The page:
That which does not kill us makes us stronger. — Nietzsche

Story of the Thirteen Colonies - Helene Guerber




The Minutemen

Upon hearing the news of the Boston Tea Party Parliament made five harsh laws to punish the Bostonians. These were that no ships should be allowed to come in or go out of their port until they had paid for the tea; that the governor could send any one he pleased to England for trial; that the charter of Massachusetts was to be taken away that the colonists should receive and feed the troops; and that the province of Quebec should be extended to the Ohio, thus including the western lands claimed by Massachusetts.

The Bostonians said they could not, and would not, stand these five laws, which they called the "five intolerable acts." The other colonies declared that the Bostonians were right, and promised to help them resist; so it was decided that delegates from all the colonies should meet at Philadelphia, in 1774, to act together.

All the colonies except Georgia sent delegates to this First Continental Congress. They met in Carpenter's Hall, in Philadelphia, and decided to print and circulate papers explaining to the colonies, to the Canadians, and to the British people their causes of complaint. They also drew up a declaration of rights and an address to the king.

Samuel Adams, who is often called the "Father of the Revolution," wrote this petition to the king; and his young daughter, seeing the paper, cried: "Only think of it; that paper will soon be in the king's hand!" But her father dryly answered: "My dear, it will more likely be spurned by the royal foot!"

New England

There were many noted men among the fifty-five members of the First Continental Congress. Franklin had come home to take part in it, after having patiently tried to make peace with the Englishmen, who insulted him. While Congress was in session, some one asked Pat-rick Henry who was the leading man there, and he answered: "If you speak of eloquence, Mr. Rutledge of South Carolina is by far the greatest orator; but if you speak of solid information, Colonel Washington is unquestionably the greatest man on the floor!"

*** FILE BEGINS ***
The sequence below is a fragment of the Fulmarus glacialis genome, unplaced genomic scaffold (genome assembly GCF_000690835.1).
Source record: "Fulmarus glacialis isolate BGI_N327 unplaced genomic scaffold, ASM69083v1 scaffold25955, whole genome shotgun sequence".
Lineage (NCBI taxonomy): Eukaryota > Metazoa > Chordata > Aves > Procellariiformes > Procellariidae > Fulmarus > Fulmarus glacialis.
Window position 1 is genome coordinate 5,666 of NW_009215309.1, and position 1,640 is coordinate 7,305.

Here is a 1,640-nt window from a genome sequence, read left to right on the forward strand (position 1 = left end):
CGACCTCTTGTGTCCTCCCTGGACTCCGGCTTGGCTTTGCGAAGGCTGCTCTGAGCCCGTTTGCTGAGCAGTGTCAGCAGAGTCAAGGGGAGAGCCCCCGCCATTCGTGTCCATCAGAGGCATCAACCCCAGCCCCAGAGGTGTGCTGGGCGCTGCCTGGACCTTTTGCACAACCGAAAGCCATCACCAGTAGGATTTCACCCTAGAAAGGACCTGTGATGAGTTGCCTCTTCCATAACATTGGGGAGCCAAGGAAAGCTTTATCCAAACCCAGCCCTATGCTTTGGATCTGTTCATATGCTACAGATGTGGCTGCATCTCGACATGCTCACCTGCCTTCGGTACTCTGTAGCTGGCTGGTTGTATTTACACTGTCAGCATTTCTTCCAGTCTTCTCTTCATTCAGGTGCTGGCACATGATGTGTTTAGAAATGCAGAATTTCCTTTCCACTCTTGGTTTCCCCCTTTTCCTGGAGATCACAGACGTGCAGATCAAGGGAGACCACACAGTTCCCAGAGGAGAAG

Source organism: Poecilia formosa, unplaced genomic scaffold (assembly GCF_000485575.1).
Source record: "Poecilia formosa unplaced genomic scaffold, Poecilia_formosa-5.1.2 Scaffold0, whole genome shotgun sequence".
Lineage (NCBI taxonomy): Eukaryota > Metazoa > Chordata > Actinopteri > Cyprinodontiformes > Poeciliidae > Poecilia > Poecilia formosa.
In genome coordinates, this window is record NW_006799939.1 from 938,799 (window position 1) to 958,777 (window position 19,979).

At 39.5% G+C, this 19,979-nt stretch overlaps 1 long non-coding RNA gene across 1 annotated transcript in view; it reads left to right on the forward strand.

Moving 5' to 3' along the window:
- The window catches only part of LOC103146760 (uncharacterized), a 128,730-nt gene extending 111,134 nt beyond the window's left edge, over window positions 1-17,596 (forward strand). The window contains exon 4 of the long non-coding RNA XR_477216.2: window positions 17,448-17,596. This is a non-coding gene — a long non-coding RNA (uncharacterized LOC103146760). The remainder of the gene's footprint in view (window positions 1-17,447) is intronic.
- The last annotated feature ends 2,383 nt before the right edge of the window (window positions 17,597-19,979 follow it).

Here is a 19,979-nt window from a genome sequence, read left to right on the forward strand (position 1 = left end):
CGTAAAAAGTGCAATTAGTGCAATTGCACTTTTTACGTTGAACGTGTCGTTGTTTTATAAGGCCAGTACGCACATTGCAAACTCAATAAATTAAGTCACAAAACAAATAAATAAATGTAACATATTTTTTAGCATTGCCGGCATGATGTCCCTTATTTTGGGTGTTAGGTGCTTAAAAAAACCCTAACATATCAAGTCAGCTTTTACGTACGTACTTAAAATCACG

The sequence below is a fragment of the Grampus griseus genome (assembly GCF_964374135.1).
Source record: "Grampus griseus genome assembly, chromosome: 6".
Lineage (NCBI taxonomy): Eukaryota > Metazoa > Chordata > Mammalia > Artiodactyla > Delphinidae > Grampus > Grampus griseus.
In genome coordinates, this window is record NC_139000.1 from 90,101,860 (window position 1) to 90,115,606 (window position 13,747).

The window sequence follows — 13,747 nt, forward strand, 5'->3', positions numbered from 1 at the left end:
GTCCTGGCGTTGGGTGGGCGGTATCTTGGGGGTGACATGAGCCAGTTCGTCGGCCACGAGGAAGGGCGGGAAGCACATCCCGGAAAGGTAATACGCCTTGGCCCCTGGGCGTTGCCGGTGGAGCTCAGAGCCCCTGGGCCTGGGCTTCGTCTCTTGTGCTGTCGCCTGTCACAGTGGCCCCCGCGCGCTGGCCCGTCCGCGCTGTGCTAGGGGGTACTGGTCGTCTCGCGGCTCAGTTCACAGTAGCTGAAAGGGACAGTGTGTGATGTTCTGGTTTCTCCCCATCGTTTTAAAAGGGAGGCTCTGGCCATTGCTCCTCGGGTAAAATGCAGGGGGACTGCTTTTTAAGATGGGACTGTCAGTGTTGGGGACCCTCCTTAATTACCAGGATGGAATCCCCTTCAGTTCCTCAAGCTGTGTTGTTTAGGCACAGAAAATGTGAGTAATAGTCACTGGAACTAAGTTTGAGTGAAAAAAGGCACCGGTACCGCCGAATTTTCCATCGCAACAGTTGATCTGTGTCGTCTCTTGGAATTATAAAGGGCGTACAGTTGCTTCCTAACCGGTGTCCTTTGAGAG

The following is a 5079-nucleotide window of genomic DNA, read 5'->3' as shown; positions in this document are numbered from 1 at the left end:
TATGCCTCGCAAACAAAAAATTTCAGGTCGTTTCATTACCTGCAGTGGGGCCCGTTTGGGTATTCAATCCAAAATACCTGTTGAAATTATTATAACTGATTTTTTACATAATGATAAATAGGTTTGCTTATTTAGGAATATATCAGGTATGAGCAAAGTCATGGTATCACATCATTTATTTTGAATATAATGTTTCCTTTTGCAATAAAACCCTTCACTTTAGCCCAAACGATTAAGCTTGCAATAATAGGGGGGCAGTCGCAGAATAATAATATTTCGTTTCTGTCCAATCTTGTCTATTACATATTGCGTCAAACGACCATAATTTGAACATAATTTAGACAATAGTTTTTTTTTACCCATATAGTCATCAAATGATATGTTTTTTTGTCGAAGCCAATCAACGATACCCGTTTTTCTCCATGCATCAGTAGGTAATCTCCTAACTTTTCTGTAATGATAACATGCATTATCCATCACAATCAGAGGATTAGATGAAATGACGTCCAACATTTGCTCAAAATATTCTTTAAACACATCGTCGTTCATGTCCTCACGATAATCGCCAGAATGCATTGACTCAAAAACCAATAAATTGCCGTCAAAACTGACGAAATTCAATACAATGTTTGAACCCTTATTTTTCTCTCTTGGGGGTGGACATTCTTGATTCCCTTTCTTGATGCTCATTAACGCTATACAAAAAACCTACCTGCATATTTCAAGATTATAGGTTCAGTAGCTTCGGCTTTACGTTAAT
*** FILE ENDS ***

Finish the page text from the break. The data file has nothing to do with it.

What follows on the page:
Before separating, this congress decided that another should assemble the next year to hear King George's answer to their petition, and to discuss what steps should next be taken. But although Congress was dismissed, the colonies, in spite of the bad postal arrangements of the age, kept up a lively correspondence.

Patrick Henry, on his return home, told the Virginia convention what had been done, and concluded an eloquent speech by saying: "We must fight! I repeat it, sir, we must fight! An appeal to arms and the God of hosts is all that is left us." And in South Carolina the patriots loudly echoed the sentiments of their delegate, showing that "three million brave Americans, scattered over three thousand miles, had but one soul."

This was the opinion of patriots everywhere, and, feeling that they might soon be called upon to maintain their rights, they formed companies and drilled regularly. One of these bands of militia was formed in Virginia, where Washington said: "I shall very cheerfully accept the honor of, commanding it, if occasion requires it to be drawn out." In New England many similar regiments were drilled, and as these volunteer soldiers were to be ready to start at a moment's notice, they were known as "minutemen."